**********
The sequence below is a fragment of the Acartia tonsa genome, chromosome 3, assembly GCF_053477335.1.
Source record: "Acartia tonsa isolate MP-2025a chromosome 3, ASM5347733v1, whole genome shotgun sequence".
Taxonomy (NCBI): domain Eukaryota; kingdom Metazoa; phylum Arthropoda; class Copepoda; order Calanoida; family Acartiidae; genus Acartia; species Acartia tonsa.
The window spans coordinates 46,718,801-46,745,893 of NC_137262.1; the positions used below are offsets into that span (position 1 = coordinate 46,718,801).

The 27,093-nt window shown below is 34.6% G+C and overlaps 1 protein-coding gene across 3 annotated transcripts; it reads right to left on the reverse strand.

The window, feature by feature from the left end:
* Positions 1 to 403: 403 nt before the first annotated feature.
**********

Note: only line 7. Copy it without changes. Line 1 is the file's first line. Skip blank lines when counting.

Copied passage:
* Positions 1 to 403: 403 nt before the first annotated feature.